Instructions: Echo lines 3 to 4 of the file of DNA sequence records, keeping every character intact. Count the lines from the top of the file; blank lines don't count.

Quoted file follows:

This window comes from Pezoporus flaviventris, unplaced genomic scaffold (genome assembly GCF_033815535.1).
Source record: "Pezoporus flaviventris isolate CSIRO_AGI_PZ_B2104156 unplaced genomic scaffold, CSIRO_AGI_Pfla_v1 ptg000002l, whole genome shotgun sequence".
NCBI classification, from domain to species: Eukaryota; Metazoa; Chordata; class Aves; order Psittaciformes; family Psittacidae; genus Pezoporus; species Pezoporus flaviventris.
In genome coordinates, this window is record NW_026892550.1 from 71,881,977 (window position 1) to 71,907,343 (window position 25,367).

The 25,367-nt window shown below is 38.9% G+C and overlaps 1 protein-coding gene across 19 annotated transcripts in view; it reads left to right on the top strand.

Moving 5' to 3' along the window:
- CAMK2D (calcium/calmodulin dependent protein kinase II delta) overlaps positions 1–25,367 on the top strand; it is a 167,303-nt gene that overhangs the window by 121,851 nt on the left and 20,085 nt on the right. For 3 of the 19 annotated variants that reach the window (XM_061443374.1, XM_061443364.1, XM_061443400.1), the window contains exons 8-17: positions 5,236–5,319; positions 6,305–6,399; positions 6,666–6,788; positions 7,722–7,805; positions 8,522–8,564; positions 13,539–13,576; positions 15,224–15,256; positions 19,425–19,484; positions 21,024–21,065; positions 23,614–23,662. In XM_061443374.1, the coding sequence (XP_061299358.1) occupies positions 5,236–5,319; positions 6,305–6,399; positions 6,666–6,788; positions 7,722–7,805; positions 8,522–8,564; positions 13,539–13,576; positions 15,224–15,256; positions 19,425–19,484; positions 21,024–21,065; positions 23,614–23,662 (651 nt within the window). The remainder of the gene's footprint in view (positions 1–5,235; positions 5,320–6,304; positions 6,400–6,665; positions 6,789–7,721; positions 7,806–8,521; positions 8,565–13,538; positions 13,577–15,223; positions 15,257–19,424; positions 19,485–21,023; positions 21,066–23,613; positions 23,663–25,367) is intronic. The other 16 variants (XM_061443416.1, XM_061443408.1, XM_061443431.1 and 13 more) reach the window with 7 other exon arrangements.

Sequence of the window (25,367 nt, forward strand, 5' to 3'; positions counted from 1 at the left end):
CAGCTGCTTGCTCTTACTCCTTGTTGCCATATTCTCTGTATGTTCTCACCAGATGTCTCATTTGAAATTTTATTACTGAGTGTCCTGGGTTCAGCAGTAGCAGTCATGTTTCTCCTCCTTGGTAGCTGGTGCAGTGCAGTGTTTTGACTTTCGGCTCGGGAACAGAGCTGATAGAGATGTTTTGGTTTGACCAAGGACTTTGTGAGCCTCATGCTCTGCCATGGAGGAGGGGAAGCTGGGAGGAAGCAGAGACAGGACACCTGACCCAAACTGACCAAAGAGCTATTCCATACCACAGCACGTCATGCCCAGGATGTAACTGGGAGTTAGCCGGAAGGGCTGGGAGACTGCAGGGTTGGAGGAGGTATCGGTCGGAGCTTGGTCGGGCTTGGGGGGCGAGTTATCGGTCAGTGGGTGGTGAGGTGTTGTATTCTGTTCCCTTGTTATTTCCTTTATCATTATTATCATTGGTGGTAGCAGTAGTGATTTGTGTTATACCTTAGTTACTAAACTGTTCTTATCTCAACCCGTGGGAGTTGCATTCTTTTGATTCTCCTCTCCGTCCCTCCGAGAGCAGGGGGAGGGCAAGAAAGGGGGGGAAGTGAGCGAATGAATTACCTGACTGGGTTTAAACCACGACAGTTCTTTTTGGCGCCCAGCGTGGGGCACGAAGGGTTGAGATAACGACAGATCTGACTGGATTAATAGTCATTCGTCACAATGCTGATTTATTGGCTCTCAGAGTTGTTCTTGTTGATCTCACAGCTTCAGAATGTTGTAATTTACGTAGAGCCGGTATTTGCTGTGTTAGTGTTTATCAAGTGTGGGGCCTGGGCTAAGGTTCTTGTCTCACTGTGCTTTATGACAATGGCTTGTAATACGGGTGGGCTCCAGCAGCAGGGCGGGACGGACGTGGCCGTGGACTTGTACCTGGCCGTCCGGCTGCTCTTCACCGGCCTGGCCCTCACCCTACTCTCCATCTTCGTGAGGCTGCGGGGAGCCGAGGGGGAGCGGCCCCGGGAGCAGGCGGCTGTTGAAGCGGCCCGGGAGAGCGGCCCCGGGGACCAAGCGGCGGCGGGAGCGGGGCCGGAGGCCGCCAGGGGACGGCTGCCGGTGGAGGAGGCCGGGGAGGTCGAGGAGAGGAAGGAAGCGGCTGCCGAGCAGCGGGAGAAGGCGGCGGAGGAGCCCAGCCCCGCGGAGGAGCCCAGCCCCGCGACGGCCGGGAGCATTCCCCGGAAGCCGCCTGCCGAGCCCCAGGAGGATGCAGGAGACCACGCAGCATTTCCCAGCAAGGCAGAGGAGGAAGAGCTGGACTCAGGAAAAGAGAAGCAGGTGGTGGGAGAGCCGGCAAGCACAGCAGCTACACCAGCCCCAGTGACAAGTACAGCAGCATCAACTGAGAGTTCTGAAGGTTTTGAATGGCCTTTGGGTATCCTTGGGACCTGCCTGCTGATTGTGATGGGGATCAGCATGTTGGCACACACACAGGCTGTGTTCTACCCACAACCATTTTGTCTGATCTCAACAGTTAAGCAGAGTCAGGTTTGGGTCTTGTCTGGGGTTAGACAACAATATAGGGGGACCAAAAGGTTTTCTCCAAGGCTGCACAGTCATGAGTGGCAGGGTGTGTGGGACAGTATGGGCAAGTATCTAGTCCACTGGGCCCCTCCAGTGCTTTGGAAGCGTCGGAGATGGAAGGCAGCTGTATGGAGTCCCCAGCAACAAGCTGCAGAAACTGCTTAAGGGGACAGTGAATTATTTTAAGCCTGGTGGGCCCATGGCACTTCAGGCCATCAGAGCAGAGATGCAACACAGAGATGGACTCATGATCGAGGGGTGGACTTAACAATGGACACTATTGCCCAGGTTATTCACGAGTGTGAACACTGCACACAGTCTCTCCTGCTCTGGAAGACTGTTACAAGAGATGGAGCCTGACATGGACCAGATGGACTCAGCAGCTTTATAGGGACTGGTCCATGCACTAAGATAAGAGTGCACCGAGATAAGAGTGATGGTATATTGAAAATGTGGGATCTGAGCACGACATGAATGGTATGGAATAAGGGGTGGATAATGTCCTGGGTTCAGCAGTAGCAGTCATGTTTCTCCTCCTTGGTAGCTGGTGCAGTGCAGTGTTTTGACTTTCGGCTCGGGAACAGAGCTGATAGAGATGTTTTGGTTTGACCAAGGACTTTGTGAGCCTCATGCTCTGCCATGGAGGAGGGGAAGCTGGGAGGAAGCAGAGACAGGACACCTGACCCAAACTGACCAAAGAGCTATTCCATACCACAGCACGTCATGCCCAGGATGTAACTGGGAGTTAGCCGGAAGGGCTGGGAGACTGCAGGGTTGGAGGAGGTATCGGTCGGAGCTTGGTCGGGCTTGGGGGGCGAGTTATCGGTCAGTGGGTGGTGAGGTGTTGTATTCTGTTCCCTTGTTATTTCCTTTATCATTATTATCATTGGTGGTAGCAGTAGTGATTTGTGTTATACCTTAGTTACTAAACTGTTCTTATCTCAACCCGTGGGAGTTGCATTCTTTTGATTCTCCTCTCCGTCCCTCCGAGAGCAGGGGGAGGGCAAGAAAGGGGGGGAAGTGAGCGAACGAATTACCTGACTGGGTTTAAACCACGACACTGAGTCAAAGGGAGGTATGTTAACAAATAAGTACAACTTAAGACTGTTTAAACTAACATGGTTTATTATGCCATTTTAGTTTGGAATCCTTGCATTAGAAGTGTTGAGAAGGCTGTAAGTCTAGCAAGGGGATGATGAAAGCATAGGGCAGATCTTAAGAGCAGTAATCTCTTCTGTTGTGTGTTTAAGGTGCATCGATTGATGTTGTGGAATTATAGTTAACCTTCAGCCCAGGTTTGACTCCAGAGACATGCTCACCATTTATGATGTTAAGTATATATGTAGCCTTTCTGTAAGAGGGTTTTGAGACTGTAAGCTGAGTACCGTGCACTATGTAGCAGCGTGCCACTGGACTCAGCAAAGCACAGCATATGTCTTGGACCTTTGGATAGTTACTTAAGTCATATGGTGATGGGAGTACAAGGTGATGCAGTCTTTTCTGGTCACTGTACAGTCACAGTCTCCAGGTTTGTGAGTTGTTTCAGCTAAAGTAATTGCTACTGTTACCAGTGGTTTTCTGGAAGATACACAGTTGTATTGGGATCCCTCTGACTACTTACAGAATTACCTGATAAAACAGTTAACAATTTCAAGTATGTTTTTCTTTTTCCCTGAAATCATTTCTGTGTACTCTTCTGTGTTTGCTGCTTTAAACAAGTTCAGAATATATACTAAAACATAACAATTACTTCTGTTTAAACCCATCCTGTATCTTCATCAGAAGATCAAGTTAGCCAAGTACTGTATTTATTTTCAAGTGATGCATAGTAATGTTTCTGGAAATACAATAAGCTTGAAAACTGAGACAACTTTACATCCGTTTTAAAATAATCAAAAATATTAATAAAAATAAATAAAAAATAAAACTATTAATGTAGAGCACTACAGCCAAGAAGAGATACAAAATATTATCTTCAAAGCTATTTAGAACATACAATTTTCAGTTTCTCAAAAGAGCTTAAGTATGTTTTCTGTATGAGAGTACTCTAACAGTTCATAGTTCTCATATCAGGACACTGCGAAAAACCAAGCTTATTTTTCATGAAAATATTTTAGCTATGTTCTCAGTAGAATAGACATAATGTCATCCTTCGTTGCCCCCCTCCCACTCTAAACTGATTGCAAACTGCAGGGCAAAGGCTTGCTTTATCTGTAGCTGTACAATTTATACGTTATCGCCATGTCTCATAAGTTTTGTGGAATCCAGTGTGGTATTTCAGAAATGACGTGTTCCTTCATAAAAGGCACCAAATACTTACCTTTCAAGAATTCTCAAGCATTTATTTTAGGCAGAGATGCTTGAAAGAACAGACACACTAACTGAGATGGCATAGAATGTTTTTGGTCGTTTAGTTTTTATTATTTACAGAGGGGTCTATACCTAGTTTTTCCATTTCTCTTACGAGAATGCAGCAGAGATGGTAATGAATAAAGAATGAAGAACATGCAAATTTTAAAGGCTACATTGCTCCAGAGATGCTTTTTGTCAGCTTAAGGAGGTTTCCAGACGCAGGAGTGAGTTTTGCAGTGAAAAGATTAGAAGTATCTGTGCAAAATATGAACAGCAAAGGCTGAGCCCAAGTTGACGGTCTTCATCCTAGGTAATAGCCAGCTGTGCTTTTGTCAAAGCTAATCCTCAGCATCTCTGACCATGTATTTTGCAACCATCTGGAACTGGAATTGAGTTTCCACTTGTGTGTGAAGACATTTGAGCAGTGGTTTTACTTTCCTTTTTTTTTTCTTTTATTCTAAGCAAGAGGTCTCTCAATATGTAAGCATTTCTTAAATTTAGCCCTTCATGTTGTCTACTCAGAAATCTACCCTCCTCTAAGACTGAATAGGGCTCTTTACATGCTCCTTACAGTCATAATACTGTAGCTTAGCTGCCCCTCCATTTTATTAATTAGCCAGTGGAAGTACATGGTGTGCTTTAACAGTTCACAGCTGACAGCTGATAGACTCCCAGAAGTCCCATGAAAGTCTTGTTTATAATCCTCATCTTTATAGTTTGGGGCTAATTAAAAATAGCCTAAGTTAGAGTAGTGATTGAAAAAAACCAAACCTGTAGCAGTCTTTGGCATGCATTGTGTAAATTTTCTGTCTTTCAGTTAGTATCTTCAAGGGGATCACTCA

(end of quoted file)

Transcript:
NCBI classification, from domain to species: Eukaryota; Metazoa; Chordata; class Aves; order Psittaciformes; family Psittacidae; genus Pezoporus; species Pezoporus flaviventris.
In genome coordinates, this window is record NW_026892550.1 from 71,881,977 (window position 1) to 71,907,343 (window position 25,367).